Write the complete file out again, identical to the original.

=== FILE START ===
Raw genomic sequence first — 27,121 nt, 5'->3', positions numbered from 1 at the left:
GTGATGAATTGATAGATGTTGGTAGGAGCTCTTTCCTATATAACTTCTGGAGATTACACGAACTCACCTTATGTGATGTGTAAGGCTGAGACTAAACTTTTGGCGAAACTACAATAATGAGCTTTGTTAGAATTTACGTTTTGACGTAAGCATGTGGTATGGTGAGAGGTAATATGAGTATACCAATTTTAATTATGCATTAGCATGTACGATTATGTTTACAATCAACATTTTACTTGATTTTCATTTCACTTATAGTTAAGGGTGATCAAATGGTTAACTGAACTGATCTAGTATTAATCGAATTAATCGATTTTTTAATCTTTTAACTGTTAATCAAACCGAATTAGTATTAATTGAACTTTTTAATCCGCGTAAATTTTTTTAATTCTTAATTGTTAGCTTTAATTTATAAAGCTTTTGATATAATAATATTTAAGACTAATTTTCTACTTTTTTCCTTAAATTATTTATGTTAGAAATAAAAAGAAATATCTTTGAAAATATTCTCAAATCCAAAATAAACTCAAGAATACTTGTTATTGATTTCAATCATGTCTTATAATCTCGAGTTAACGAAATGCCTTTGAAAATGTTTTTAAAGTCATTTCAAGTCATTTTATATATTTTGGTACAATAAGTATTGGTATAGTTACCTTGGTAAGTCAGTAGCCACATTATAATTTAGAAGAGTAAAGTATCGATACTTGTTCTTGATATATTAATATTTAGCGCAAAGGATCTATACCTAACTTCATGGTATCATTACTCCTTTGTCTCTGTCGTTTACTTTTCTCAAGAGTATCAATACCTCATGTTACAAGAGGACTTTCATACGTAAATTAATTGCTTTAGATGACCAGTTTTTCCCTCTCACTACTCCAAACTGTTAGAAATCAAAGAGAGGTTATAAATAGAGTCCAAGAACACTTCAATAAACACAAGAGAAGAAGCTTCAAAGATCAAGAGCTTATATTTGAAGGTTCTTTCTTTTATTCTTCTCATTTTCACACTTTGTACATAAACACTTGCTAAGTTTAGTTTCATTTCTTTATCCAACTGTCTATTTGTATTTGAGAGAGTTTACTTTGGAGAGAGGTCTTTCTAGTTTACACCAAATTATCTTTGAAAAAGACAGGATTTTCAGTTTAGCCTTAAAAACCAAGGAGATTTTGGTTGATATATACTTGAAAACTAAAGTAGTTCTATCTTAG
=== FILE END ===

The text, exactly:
Raw genomic sequence first — 27,121 nt, 5'->3', positions numbered from 1 at the left:
GTGATGAATTGATAGATGTTGGTAGGAGCTCTTTCCTATATAACTTCTGGAGATTACACGAACTCACCTTATGTGATGTGTAAGGCTGAGACTAAACTTTTGGCGAAACTACAATAATGAGCTTTGTTAGAATTTACGTTTTGACGTAAGCATGTGGTATGGTGAGAGGTAATATGAGTATACCAATTTTAATTATGCATTAGCATGTACGATTATGTTTACAATCAACATTTTACTTGATTTTCATTTCACTTATAGTTAAGGGTGATCAAATGGTTAACTGAACTGATCTAGTATTAATCGAATTAATCGATTTTTTAATCTTTTAACTGTTAATCAAACCGAATTAGTATTAATTGAACTTTTTAATCCGCGTAAATTTTTTTAATTCTTAATTGTTAGCTTTAATTTATAAAGCTTTTGATATAATAATATTTAAGACTAATTTTCTACTTTTTTCCTTAAATTATTTATGTTAGAAATAAAAAGAAATATCTTTGAAAATATTCTCAAATCCAAAATAAACTCAAGAATACTTGTTATTGATTTCAATCATGTCTTATAATCTCGAGTTAACGAAATGCCTTTGAAAATGTTTTTAAAGTCATTTCAAGTCATTTTATATATTTTGGTACAATAAGTATTGGTATAGTTACCTTGGTAAGTCAGTAGCCACATTATAATTTAGAAGAGTAAAGTATCGATACTTGTTCTTGATATATTAATATTTAGCGCAAAGGATCTATACCTAACTTCATGGTATCATTACTCCTTTGTCTCTGTCGTTTACTTTTCTCAAGAGTATCAATACCTCATGTTACAAGAGGACTTTCATACGTAAATTAATTGCTTTAGATGACCAGTTTTTCCCTCTCACTACTCCAAACTGTTAGAAATCAAAGAGAGGTTATAAATAGAGTCCAAGAACACTTCAATAAACACAAGAGAAGAAGCTTCAAAGATCAAGAGCTTATATTTGAAGGTTCTTTCTTTTATTCTTCTCATTTTCACACTTTGTACATAAACACTTGCTAAGTTTAGTTTCATTTCTTTATCCAACTGTCTATTTGTATTTGAGAGAGTTTACTTTGGAGAGAGGTCTTTCTAGTTTACACCAAATTATCTTTGAAAAAGACAGGATTTTCAGTTTAGCCTTAAAAACCAAGGAGATTTTGGTTGATATATACTTGAAAACTAAAGTAGTTCTATCTTAG